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Making a small change in your habits, such as when you use your car, can add up to less traffic in our neighborhoods, better air quality and even safer streets. Here are a few statistics you may not know about traffic and its impacts, along with a few suggestions for you to help make a difference.
Did you know…
Property values go up when car traffic goes down.
The average household makes 10 car trips each day, and nearly half of those are to destinations less than three miles from home.
Driving motor vehicles causes more than half of our air pollution and is one of the largest contributors to global warming.
Walking consumes 75 calories per mile. By walking instead of driving to the store, you can justify an extra chocolate truffle or two.
For every 10 minutes of commute time people regularly drive, the level of "social capital" and civic participation reduces by 10%.
How to cut down on car trips…
Do your “homework” before leaving the house. Use the Yellow Pages or Internet to locate merchants nearby. Do your comparative shopping and price checking before you get in your car.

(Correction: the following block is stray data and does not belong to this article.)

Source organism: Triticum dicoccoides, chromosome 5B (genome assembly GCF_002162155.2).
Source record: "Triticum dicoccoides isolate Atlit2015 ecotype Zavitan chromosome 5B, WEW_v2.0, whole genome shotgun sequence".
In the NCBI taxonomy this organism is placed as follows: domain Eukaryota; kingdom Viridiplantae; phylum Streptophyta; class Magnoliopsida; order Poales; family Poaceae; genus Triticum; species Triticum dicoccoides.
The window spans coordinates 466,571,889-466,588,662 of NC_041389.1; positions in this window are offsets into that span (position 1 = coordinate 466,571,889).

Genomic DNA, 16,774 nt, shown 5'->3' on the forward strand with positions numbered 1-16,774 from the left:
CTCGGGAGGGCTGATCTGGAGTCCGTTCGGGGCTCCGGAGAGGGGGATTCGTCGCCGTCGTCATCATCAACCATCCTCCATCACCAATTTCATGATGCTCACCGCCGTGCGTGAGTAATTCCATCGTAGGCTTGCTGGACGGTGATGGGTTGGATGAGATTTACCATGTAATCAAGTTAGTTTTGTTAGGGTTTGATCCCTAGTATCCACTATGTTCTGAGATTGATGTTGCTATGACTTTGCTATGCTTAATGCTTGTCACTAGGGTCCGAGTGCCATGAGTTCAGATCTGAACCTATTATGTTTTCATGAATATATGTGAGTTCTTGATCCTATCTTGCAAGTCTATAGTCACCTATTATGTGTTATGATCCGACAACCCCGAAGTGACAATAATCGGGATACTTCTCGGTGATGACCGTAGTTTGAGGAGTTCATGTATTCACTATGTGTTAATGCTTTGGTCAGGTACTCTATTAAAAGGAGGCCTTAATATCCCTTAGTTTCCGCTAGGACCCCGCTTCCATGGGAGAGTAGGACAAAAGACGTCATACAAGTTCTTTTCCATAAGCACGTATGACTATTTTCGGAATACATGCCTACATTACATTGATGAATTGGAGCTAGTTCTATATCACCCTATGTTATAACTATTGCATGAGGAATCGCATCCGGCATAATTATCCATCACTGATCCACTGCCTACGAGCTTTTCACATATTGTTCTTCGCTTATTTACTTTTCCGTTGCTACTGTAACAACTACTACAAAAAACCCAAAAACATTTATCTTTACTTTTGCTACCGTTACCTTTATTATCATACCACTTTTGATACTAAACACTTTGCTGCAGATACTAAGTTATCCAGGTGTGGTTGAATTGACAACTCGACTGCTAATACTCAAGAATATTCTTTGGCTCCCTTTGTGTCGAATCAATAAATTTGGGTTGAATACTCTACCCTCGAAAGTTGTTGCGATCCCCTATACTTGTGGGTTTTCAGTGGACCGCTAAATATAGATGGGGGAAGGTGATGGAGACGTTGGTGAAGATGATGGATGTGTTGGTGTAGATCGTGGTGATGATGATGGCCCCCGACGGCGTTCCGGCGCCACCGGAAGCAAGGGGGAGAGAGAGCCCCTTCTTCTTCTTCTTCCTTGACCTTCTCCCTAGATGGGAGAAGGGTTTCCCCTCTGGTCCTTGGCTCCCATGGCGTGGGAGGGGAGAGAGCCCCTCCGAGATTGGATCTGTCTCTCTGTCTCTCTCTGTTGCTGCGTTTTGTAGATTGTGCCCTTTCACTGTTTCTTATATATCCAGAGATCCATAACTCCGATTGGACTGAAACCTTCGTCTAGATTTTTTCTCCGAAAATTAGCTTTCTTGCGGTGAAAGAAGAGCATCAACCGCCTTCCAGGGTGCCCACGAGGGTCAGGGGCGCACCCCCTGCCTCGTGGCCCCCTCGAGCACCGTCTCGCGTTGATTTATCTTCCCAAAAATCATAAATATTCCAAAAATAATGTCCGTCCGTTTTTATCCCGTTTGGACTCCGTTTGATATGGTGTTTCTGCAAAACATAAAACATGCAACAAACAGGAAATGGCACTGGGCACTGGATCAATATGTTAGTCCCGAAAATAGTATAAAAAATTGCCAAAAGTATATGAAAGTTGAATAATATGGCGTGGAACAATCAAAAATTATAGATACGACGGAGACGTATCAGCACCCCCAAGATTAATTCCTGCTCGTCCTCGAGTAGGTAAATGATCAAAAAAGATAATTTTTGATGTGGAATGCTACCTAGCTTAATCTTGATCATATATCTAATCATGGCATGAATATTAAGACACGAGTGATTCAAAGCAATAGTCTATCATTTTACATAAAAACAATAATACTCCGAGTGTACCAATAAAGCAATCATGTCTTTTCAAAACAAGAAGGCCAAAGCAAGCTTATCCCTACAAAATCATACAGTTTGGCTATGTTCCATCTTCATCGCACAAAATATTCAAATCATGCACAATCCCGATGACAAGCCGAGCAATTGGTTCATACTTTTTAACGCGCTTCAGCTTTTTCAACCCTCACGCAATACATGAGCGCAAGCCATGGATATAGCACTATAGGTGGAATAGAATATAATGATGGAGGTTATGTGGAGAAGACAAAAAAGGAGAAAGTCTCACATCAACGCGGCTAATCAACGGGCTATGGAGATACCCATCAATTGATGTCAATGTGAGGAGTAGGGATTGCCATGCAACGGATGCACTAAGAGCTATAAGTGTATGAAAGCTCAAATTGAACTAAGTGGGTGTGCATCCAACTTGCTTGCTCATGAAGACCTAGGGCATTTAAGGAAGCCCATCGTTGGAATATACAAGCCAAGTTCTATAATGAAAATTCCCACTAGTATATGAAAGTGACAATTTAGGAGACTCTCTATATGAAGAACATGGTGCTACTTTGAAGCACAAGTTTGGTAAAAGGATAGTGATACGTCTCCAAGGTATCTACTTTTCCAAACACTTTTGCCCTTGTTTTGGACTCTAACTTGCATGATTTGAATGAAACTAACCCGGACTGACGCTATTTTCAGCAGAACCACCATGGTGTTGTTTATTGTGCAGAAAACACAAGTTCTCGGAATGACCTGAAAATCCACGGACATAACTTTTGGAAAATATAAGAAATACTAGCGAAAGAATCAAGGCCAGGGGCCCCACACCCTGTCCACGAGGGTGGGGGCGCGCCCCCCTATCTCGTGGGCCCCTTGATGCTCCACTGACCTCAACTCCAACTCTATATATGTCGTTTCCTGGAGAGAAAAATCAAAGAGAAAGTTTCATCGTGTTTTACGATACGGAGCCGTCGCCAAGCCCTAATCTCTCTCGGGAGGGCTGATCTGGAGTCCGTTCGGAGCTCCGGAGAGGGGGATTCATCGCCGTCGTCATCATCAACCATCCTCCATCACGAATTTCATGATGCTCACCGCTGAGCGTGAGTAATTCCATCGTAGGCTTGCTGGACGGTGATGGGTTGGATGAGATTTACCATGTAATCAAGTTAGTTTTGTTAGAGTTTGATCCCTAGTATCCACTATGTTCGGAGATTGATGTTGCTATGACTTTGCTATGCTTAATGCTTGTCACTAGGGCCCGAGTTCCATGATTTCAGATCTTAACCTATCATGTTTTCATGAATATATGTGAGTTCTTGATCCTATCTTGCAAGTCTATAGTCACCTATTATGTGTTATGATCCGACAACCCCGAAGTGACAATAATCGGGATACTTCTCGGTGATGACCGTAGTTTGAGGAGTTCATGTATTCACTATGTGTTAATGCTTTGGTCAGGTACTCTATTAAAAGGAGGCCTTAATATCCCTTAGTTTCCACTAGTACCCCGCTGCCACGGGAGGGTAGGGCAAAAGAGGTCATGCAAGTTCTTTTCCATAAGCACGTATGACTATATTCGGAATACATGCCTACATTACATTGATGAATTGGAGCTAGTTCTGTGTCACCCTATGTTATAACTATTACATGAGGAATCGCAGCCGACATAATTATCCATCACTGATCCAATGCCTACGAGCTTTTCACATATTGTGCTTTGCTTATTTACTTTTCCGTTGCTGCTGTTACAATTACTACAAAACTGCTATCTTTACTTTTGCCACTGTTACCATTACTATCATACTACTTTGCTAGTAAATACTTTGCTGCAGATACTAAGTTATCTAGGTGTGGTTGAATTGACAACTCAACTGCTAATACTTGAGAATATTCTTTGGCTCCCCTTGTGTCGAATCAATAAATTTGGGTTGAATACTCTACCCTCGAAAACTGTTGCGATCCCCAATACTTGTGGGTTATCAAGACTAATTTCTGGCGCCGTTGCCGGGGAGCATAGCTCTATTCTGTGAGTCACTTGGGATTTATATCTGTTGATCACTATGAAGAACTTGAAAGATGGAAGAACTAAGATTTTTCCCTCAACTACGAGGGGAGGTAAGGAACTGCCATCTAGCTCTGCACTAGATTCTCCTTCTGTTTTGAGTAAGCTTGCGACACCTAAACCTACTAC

Patronize businesses within walking distance whenever possible. Some business can be handled over the phone, on-line, or through mail-order.
Plan trips in advance and consolidate errands. Many insurance companies offer reduced rates if you drive your car less often.
What would you do with three more hours each week? If you organize a carpool for three other kids, that's how much time you'll save.
Walk to the grocery store. Ride a bicycle to a movie or restaurant. The great thing about self-propelled transportation is that it's healthy. Cut down on traffic congestion and work your heart and muscles at the same time.
Try carpooling for a change. If you leave your car at home even once or twice a week it will help reduce traffic congestion and improve air quality. Find out if your work or church has special parking spots reserved for carpooling.
Ride the bus. With just seven passengers, the average bus exceeds the fuel efficiency of an average commuter driving alone!
Put a basket on your bike…or take a backpack or canvas bag when you ride the bus. That makes it even easier to get errands done.
Pair up with a neighbor and take turns driving the kids to school.
Ride your bike to school or work whenever it isn't raining.
Organize carpools for sports teams and ski groups.
Shop with a friend or family member rather than taking separate cars.
Use the bike racks on Metro buses so you can bus one-way and bike the other.
Make sure the whole family knows how to use the transit system.